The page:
Wednesday 16 October 2019

5 reasons why Harry Potter is still one of the most popular literary series in Ireland

Harry Potter titles continue to find new readers (PA)
Harry Potter titles continue to find new readers (PA)
Hermione, Ron and Harry
Harry Potter fans grabbing copies of a book (Ben Stansall/AP)
Copies of Harry Potter And The Half-Blood Prince (Yui Mok/PA)
Harry Potter and the Philosopher's Stone by JK Rowling (London, Bloomsbury, 1997) Hardcover first edition first printings of this book have become the Holy Grail for Potter collectors. Only 500 were published and 300 went to libraries. One notable characteristic of a first edition first issue is the crediting of 'Joanne Rowling' and not the JK who has gone on to make billions from the teenage wizard. Prices vary from $40,000 to $55,000 though a handful of advance proof copies are available from $7,500 to $13,500.

Markus Krug

Twenty-two years after the publication of the first book in the series, Harry Potter is still one of the most beloved literary franchises in Ireland.

JK Rowling's fantasy series dominates the list of the most borrowed books in Irish libraries, as revealed by the Local Government Management Agency, with three of her Potter novels in the Top 5.

The first three books in the seven-book series - 'The Philosopher’s Stone', 'The Chamber of Secrets' and 'The Prisoner of Azkaban' - come in at first, fourth and fifth place on the list respectively.

This raises the question, what is the magic world’s magic formula for ongoing popularity?  Here is the list of the top reasons why the love for Harry, Ron, and Hermione is still going strong, more than two decades later, as compiled by an original Harry Potter fan.

We all just want to go to Hogwarts

One of the main reasons for the universal appeal of the famous series is its relatable situation for a younger generation. Every child and teenager has to go to school on a daily basis, and almost all of them wish it was just as magical as the world of Harry Potter. The castle, the different houses, the magical subjects and sports all add up to a daily life in school that we all wish we had. Some of us to this day, are waiting for their letter with the invitation to Hogwarts.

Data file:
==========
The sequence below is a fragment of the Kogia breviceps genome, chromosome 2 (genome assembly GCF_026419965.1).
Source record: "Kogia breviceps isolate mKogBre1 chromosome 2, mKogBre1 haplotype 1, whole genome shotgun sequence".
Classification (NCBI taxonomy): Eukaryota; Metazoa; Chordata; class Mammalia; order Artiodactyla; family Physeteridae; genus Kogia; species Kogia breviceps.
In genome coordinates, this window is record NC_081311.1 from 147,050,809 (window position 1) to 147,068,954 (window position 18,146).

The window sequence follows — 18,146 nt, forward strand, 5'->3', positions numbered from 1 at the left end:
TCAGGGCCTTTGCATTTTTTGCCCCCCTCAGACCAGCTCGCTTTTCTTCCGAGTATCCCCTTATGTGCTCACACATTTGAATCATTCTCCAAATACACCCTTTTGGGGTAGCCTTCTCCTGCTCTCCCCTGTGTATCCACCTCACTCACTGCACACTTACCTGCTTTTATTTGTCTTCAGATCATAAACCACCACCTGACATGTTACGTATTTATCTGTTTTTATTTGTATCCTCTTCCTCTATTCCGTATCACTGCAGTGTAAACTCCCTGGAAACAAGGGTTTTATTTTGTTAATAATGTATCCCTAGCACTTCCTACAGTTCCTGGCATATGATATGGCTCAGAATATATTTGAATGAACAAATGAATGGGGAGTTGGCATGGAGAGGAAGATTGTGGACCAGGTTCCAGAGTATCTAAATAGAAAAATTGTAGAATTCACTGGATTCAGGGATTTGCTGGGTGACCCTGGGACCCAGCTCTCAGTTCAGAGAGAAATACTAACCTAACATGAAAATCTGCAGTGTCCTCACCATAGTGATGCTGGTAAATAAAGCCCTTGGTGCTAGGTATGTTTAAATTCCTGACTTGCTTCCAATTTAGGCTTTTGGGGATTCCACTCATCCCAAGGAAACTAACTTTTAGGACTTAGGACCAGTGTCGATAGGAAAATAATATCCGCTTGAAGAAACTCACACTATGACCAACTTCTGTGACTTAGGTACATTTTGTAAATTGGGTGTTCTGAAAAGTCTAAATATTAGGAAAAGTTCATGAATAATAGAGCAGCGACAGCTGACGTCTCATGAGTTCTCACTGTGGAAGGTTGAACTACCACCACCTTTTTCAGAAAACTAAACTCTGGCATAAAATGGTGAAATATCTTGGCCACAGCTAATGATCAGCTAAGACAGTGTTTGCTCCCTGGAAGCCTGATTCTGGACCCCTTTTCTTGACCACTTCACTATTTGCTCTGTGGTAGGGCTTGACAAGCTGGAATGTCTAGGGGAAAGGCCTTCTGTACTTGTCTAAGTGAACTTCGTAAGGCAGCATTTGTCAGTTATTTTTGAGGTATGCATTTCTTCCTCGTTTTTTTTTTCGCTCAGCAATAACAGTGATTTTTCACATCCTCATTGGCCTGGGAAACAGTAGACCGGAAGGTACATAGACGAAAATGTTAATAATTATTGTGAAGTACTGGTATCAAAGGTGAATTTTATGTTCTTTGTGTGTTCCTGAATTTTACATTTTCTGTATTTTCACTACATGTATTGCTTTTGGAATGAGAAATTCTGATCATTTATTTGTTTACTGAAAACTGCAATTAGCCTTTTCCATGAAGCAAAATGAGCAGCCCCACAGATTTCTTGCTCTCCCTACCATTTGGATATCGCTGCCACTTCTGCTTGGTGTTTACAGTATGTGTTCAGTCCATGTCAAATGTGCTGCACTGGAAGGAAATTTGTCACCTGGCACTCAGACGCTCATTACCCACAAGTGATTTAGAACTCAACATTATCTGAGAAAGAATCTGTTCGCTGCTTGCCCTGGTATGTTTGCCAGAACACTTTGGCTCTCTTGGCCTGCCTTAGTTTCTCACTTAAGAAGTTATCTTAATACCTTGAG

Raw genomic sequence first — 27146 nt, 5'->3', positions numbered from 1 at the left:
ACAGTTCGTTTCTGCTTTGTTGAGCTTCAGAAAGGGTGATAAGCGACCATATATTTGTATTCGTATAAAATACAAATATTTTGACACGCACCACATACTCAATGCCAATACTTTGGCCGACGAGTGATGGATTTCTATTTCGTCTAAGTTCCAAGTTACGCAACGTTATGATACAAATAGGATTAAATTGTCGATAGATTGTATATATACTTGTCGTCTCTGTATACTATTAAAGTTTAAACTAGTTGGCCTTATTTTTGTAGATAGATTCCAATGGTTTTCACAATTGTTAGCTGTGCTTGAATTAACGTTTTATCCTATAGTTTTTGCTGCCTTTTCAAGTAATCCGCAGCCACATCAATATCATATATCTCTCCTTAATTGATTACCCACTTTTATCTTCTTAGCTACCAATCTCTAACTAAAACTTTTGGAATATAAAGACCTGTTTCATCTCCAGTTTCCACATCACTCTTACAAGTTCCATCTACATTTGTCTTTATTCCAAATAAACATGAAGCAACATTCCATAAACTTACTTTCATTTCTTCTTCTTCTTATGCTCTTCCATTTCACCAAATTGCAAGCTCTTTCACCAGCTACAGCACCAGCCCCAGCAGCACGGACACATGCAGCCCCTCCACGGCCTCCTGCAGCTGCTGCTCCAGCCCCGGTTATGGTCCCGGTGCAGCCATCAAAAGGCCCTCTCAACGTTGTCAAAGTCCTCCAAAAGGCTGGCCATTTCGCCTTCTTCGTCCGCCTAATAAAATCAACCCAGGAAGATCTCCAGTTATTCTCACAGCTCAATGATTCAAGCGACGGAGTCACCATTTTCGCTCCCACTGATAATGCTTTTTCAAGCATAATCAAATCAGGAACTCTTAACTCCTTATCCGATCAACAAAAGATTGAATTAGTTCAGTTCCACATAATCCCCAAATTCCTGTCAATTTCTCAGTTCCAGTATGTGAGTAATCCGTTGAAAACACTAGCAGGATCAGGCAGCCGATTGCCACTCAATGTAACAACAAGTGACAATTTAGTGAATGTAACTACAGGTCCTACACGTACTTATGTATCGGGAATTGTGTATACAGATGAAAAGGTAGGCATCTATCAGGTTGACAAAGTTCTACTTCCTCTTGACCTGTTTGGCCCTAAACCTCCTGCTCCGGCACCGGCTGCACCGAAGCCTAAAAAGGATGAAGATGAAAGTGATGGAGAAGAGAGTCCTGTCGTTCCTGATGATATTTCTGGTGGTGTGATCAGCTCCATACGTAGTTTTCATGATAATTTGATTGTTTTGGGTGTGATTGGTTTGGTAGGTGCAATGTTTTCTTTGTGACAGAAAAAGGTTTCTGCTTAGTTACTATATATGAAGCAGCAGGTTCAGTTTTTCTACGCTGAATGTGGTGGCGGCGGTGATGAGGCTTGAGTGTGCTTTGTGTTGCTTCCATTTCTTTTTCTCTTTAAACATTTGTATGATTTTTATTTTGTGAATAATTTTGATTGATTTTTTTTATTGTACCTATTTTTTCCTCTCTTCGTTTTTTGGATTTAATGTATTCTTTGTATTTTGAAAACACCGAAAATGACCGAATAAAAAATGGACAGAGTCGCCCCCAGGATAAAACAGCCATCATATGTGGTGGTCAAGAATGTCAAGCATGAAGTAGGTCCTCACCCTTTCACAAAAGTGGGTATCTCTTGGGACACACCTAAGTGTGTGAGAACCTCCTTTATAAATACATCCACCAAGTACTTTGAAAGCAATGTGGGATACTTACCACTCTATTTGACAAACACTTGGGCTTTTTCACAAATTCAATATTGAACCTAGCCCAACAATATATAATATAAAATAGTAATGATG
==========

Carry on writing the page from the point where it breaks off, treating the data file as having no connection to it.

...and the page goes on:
We all want friends like Harry

Let's face it, friends come and go over the years. Only a select few stick around no matter the situation and no matter the backlash it could mean for them. Harry Potter is in the luxurious position of having several of them. Ron and Hermione, but also others like Neville or Luna are facing the powers of darkness alongside our hero and pick him up when he is down.


You can grow up alongside Harry

Daniel Radcliffe in Harry Potter And The Deathly Hallows – Part 2 (Warner Bros)

Just like the generation that grew up while the Harry Potter books were first published, today's children and teenagers can relate to the personal struggles that Harry is facing throughout his school years. From fitting in and finding friends to the troubles of puberty and dealing with loss, the issues are universally applicable and timeless. Growing up alongside our hero works just as well today as it did in the late 1990s.


The series teaches important lessons

Daniel Radcliffe, Emma Watson and Rupert Grint in the films (Warner Bros)

While everyone can grow up alongside Harry and his friends over the years, we also have to face similar challenges and learn the same lessons that they do. We learn how different social backgrounds can shape a child's career prospects, and realise that racism and bigotry are just as difficult a problem in the world of magic as they are in ours. There are lessons about long standing grudges, forgiveness and misjudgement when it comes to character. All are easily relatable and applicable to our own lives, no matter the generation.



Hermione, Ron and Harry

It is probably the simplest of all the reasons on this list, but it is also the easiest to understand. Harry Potter manages to capture the imagination of entire generations as strongly as very few youth books ever have. The description of this incredible magical world that surrounds us all but is still hidden from the eyes of the "muggles" is as fascinating to the young readers of today as it was to the generation who first grabbed "The Philosopher's Stone" back in 1997.

Read more: Ex-library Harry Potter book predicted to sell for £30,000 at auction

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